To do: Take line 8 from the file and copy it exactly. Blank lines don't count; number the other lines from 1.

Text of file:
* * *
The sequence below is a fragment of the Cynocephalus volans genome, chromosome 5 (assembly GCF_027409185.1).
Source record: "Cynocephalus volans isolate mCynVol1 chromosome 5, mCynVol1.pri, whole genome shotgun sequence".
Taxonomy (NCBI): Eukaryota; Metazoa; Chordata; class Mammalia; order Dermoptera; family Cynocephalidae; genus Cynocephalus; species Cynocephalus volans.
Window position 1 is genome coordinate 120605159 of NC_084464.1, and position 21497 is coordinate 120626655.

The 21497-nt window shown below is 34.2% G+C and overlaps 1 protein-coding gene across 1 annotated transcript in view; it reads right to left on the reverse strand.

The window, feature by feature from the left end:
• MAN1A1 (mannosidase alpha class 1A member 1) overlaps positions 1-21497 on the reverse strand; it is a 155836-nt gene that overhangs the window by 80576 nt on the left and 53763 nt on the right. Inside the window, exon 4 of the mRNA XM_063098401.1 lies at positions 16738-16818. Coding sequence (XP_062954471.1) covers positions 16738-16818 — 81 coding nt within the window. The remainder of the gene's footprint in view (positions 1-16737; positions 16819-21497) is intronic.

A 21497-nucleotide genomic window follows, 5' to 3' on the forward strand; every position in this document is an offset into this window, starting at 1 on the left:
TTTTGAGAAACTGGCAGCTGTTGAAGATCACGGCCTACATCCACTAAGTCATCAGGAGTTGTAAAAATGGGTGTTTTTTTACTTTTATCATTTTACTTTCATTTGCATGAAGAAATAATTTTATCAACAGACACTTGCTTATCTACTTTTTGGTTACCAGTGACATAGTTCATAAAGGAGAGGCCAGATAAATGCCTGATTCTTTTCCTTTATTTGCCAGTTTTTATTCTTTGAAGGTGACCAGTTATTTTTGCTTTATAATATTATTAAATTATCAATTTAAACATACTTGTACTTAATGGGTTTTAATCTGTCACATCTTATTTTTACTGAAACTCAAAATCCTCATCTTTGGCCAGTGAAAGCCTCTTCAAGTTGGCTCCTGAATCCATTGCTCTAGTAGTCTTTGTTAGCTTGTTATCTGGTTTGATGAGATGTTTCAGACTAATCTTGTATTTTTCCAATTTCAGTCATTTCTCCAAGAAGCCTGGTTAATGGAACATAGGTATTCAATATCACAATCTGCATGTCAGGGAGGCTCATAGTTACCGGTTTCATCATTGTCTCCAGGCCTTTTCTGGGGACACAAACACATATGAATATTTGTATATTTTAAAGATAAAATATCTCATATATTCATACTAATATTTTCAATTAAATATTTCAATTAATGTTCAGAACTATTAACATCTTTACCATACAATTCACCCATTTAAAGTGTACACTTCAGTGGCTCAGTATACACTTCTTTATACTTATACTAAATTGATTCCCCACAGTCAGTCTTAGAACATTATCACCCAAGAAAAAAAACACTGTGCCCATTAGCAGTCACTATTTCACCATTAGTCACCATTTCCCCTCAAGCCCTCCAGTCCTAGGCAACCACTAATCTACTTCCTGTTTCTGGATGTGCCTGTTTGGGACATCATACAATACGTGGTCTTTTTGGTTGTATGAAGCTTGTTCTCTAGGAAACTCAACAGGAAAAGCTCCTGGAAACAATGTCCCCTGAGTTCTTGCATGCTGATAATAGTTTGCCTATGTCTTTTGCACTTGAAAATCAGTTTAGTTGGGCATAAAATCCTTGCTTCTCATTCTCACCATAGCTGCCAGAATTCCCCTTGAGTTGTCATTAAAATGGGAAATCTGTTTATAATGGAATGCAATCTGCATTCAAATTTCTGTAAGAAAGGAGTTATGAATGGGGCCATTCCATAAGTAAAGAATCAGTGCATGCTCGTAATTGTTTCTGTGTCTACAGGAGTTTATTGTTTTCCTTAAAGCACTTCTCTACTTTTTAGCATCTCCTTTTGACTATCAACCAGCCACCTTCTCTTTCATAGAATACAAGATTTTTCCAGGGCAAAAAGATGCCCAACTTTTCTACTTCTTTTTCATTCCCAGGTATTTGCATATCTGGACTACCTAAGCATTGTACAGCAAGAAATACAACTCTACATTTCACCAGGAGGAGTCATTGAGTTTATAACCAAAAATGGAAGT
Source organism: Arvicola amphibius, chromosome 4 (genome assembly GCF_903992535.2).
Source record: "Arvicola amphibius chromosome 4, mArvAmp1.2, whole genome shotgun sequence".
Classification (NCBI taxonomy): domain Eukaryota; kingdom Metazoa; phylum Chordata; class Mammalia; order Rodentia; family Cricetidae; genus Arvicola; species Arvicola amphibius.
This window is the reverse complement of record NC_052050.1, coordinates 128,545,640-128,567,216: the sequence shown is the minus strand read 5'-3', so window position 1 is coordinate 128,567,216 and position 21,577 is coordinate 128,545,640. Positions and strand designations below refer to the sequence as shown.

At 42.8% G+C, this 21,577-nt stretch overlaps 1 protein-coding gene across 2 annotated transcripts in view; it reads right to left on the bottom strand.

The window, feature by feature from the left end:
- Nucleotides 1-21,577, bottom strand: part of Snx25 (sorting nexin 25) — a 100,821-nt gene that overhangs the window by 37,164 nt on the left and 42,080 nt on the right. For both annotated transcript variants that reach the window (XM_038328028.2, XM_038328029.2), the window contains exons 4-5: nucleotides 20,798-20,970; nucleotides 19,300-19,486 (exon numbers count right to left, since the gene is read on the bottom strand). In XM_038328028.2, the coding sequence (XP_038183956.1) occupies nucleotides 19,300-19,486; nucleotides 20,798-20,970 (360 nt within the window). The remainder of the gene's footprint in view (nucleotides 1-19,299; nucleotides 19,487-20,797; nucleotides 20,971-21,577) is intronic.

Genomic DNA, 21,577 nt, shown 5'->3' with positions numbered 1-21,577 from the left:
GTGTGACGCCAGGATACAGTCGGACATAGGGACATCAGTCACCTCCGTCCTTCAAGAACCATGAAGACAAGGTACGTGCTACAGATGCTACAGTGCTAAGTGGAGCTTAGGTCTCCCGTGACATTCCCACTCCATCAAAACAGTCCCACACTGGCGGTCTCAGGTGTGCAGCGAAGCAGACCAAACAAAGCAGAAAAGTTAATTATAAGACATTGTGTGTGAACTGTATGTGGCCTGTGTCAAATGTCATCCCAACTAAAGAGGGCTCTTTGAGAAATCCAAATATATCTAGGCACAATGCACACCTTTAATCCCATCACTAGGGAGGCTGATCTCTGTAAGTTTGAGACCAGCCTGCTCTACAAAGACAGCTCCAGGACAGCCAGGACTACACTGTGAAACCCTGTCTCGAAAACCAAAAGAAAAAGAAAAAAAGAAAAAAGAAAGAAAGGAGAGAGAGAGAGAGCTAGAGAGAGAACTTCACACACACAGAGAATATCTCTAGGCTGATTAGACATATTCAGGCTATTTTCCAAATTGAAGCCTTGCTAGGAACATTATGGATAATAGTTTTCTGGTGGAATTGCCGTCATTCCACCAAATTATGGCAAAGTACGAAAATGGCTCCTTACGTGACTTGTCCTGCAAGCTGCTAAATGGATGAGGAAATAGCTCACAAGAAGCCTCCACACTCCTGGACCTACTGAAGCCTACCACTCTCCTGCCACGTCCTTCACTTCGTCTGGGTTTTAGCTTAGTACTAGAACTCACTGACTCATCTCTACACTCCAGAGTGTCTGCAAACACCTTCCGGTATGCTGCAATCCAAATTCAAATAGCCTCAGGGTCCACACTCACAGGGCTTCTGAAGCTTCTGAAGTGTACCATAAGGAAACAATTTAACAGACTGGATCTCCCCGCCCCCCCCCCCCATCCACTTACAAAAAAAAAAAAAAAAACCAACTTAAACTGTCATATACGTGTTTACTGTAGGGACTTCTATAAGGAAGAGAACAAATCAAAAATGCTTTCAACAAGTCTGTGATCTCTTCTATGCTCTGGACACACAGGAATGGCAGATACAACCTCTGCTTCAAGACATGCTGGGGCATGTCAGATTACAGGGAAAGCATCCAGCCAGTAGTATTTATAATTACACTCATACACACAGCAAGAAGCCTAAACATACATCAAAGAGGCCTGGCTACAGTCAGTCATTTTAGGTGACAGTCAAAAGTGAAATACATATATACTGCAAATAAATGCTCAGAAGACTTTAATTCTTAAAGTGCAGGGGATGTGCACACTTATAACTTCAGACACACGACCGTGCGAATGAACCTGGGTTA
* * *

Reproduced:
A 21497-nucleotide genomic window follows, 5' to 3' on the forward strand; every position in this document is an offset into this window, starting at 1 on the left: